Mullen’s heartfelt, plain-spoken testimony gave perfect expression to the nation’s own slow but inexorable progress on the issue. He said he had “served with homosexuals since 1968” and that his views had evolved “cumulatively” and “personally” ever since. So it has gone for many other Americans in all walks of life. As more gay people have come out — a process that accelerated once the modern gay rights movement emerged from the Stonewall riots of 1969 — so more heterosexuals have learned that they have gay relatives, friends, neighbors, teachers and co-workers. It is hard to deny our own fundamental rights to those we know, admire and love.
Rich also points out the almost palpable silence from Republicans on the issue, lest they be seen as the intolerant homophobes they actually are.
Now that explicit anti-gay animus is an albatross, those who oppose gay civil rights are driven to invent ever loopier rationales for denying those rights, whether in the military or in marriage. Hatch, for instance, limply suggested to Mitchell that a repeal of “don’t ask” would lead to gay demands for “special rights.” Such arguments, both preposterous and disingenuous, are mere fig leaves to disguise the phobia that can no longer dare speak its name. If gay Americans are to be granted full equality, the flimsy rhetorical camouflage must be stripped away to expose the prejudice that lies beneath.
And cranky oldster John McCain is suddenly exposed on his flank as world opinion on equality progresses, and history will record McCain as Jim Bowie destined for slaughter in his very own gay Alamo.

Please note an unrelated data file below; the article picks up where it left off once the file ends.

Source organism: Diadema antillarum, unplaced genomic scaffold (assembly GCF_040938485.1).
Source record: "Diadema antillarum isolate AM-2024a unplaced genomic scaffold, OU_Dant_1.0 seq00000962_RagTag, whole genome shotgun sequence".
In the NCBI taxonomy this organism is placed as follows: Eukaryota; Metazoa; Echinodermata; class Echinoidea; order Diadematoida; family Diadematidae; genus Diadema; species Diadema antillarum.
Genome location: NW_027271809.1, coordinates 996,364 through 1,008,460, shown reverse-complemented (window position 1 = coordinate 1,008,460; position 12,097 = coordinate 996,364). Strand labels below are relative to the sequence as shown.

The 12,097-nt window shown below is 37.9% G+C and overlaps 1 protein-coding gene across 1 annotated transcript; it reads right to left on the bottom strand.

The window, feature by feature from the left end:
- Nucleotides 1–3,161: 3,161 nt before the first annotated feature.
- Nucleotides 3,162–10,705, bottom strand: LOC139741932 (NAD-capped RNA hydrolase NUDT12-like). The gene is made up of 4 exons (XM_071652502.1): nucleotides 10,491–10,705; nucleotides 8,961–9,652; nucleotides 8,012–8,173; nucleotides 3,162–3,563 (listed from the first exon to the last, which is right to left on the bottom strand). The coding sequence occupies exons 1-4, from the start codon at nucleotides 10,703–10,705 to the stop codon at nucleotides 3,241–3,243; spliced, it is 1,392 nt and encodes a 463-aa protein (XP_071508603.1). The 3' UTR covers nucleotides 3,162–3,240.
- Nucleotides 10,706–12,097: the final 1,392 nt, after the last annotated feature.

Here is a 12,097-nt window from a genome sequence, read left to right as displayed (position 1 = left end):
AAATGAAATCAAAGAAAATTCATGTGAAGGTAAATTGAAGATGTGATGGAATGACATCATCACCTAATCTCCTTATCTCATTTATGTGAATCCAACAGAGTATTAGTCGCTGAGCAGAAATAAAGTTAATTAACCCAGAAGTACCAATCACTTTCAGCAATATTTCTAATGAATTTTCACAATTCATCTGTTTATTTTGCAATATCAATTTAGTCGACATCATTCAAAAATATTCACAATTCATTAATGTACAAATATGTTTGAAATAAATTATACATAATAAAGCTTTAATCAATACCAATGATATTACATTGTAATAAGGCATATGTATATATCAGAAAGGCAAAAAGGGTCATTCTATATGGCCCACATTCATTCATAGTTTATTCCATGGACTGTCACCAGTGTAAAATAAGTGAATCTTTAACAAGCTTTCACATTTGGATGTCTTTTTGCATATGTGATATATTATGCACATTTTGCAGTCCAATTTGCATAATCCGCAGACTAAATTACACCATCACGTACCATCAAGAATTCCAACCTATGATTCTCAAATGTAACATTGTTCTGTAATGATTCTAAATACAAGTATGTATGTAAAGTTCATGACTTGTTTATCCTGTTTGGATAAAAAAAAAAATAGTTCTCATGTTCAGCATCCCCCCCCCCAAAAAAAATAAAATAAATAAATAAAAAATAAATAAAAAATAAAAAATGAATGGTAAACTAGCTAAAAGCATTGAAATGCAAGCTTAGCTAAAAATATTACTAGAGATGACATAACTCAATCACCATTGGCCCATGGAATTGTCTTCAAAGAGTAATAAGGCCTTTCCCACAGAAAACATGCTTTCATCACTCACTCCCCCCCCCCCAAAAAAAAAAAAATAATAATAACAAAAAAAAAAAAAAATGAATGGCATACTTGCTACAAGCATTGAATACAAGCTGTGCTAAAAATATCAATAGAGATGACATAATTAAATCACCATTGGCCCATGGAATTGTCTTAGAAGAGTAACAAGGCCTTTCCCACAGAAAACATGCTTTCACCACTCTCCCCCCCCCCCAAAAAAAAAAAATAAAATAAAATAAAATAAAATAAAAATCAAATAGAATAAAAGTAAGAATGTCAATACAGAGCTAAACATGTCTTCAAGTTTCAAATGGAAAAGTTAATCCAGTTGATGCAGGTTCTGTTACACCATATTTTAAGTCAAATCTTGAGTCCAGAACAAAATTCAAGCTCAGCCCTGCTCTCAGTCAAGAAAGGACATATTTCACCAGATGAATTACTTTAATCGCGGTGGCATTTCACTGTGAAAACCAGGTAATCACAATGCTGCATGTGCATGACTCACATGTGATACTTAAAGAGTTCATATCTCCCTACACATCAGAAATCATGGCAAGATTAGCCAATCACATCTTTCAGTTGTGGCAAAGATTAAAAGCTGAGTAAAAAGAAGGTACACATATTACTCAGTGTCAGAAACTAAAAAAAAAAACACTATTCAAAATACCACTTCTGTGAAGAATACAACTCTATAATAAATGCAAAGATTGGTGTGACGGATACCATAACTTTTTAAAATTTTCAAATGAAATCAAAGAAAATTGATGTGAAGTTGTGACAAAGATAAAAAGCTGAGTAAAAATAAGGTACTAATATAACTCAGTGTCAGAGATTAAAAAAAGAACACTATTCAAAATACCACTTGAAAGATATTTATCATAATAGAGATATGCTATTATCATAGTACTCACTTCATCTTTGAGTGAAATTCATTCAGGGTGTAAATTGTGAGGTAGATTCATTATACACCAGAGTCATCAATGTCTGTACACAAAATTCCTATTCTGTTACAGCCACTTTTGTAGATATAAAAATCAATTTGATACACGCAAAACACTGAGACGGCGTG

The arguments for preserving “don’t ask” have long been blatantly groundless. McCain — who said in 2006 that he would favor repealing the law if military leaders ever did — didn’t even bother to offer a logical explanation for his mortifying flip-flop last week. He instead huffed that the 1993 “don’t ask” law should remain unchanged as long as any war is going on (which would be in perpetuity, given Afghanistan). Colin Powell strafed him just hours later, when he announced that changed “attitudes and circumstances” over the past 17 years have led him to agree with Mullen. McCain is even out of step with his own family’s values. Both his wife, Cindy, and his daughter Meghan have posed for the current California ad campaign explicitly labeling opposition to same-sex marriage as hate.
Now Congress just needs to get on with it.
Wait, what? Congress. Ahh, shit.
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